TOUR DE BIG 12: Thomas cycling through pain to excel for ISU

Jan 11, 2017; Stillwater, OK, USA; Oklahoma State Cowboys guard Jeffrey Carroll (30) drives to the basket while defended by Iowa State Cyclones guard Matt Thomas (21) during the second half at Gallagher-Iba Arena. Cyclones won 96-86. Mandatory Credit: Rob Ferguson-USA TODAY Sports

AMES — As Matt Thomas spins, Naz Mitrou-Long runs, guns and defends in practice, occasionally glancing over.

Both Iowa State seniors model fierce competitiveness on a daily basis, but Thomas doesn’t practice much nowadays because of bone spurs and the accompanying pain that encircles his right foot.

So in between grueling Big 12 games, Thomas attacks the stationary bike tucked in the corner of the Sukup Basketball Complex with such vigor that his on-court teammates take notice.

“He’s breaking a crazy sweat,” said Mitrou-Long, whose decidedly non-tapering Cyclones (11-4, 3-1) face dangerous TCU (13-3, 2-2) at 4:30 p.m. Saturday (FSN) in Fort Worth. “He’s pushing himself to some crazy limits. Everybody on the court is looking over there at some point to see how hard he’s going.”

 CONFIRMED: Thomas is treating work on the bike as if it’s the most lung-taxing stage of the Tour de France.

Always working. Always climbing. Primed for success — and coming off his best all-around performance of the season.

“It’s definitely different for me,” said Thomas, who scored a conference season-high 19 points in Wednesday’s 96-86 win at Oklahoma State. “The first day I sat out of practice (a few weeks ago), Monté (Morris) was joking around and said, ‘You know, Matt, this is the first day of your career on the IR.’ … I’ve been really blessed when it comes to injuries and playing injury-free in my career here and this is a minor injury right now that I’m dealing with. I’m just trying to stay positive when it comes to that.”

ISU coach Steve Prohm said Thomas is unlikely to be 100 percent the rest of the season. It’s the nature of the injury. Thomas fights through it and the pain ebbs and flows as the grind of the season wears on.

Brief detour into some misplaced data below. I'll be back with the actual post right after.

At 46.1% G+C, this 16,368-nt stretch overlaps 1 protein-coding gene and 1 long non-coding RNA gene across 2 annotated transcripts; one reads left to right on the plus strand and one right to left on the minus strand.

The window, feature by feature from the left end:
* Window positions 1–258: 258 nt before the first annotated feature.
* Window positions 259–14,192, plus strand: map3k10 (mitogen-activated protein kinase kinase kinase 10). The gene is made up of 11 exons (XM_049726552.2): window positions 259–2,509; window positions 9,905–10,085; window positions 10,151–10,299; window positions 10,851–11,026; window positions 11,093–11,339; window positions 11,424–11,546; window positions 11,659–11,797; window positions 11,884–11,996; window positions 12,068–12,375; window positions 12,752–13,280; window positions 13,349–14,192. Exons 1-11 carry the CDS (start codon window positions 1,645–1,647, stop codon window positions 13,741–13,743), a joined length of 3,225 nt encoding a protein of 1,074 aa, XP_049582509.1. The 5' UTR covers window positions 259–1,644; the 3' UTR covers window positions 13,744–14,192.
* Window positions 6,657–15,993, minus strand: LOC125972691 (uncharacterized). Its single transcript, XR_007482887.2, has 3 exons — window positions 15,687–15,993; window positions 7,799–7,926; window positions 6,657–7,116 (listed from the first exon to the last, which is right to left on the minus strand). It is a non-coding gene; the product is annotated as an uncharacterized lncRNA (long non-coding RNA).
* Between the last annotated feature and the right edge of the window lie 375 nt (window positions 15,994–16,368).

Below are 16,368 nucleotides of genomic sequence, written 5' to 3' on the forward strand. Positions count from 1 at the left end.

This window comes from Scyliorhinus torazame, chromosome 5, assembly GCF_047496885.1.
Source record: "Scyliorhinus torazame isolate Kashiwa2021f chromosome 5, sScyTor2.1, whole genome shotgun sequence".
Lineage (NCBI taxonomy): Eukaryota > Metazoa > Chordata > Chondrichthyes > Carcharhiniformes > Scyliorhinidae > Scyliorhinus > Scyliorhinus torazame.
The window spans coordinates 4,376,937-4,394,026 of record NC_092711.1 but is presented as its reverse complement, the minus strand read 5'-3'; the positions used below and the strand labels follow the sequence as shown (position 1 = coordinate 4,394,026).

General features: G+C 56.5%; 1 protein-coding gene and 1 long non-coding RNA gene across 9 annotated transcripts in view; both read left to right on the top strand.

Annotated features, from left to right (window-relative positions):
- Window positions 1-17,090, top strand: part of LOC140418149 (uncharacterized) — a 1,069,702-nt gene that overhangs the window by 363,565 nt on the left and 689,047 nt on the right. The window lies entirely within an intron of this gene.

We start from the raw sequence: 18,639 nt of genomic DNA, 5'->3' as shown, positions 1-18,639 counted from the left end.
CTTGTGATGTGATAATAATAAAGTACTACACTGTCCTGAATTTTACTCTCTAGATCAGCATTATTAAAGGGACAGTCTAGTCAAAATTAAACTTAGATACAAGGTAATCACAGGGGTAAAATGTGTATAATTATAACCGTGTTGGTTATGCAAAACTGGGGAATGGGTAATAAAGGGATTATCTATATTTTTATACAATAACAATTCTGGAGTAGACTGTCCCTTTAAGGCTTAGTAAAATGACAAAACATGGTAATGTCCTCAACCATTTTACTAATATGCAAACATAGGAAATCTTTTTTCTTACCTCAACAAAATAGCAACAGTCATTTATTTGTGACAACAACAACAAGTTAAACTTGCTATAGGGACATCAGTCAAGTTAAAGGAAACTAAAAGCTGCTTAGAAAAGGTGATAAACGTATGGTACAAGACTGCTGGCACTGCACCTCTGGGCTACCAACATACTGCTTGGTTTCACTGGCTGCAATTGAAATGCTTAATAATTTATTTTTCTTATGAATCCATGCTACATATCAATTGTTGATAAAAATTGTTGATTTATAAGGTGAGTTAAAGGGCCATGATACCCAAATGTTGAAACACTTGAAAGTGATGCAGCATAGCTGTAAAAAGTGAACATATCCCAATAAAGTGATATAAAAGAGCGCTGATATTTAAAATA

“He’s a tough kid,” said Prohm, whose team seeks its second 4-1 league start in the past three seasons. “He’s the most diligent in his approach to the game of probably any kid I’ve been around.”

Morris turned heads yet again with his stellar line of 30 points, five rebounds, five assists, four steals and zero turnovers in 39 minutes against the Cowboys.

The Big 12’s preseason player of the year is looking to advance — not maintain — after that performance, and readies for a tough-minded and deep Horned Frogs team that’s brimming with confidence under first-year, but veteran coach Jamie Dixon.

“Thats the best I’ve shot it all year, but that’s not going to stop me from working,” Morris said of his All-American-esque effort at Stillwater. “I’m going to keep grinding, keep chopping at it every day to get better.”

TCU features the conference’s top rebounder (Kenrich Williams, 9.8 boards per game), its third-best assists man (Alex Robinson, 5.3) and second-best shot blocker (Vlad Brodziansky, 2.3).

Five players average between 11.9 and 8.5 points per game, led by Brodziansky, a 6-11, 220-pound junior from Slovakia.

“They went to West Virginia and played well, a close game,” Prohm said. “They had Kansas down to the wire at their place. They’ve won on the road. They’ve had some good non-conference wins so I’m sure it’s going to be a great environment.”

That’s what Thomas is spinning towards — and beyond. When physical prowess wanes, he builds up the mental side. Anything to get a competitive edge as the Big 12 season powers on.

“I try to find different ways to prepare for the game, whether it’s watching more film or just doing more form shooting,” said Thomas, who’s snagged double-digit steals in three straight games. “I can do form shooting. That’s not going to put any stress on my foot; it’s just all the running and wear and tear and cutting and whatnot that’s going to hurt it. So I’m really putting a lot more emphasis on doing form shooting, just shooting a lot of free throws, just making sure my stroke’s pure, but then just the mental aspect of it, too. Like I said, watching film and making sure I have a clear head going into games.”

Clear. Focused. Driven — even off to the side, in a sweat-drenched corner where he churns up lactic acid instead of draining clutch 3s — except on game days.

“On the stationary bike, yeah, I try to stay locked into practice,” Thomas said, “and do what I can to stay a part of it.”


Naz Mitrou-Long has a message for those shivering and snuggling in the long line of tents snaking around Hilton Coliseum in advance of Monday’s big home game against No. 2 (for now) Kansas. “Best fans in the country, no ifs ands or buts. That’s why I came to Iowa State, man, for that sole reason — their commitment to us, to this university, to be able to get into Hilton. I mean, it’s freezing out there. I was complaining getting from class to class today and they’ve been out there (for over a week). They deserve the world. We appreciate them. We love them. Like I said, best fans in the country.”


Rob Gray


Rob, an Ames native, joined Cyclone Fanatic in August, 2014 after nearly a decade and a half of working at Iowa's two largest newspapers. He spent 10 years at the Des Moines Register and, after a brief stint in public relations, joined the Cedar Rapids Gazette as an Iowa State correspondent three years ago. Rob specializes in feature stories for CF.

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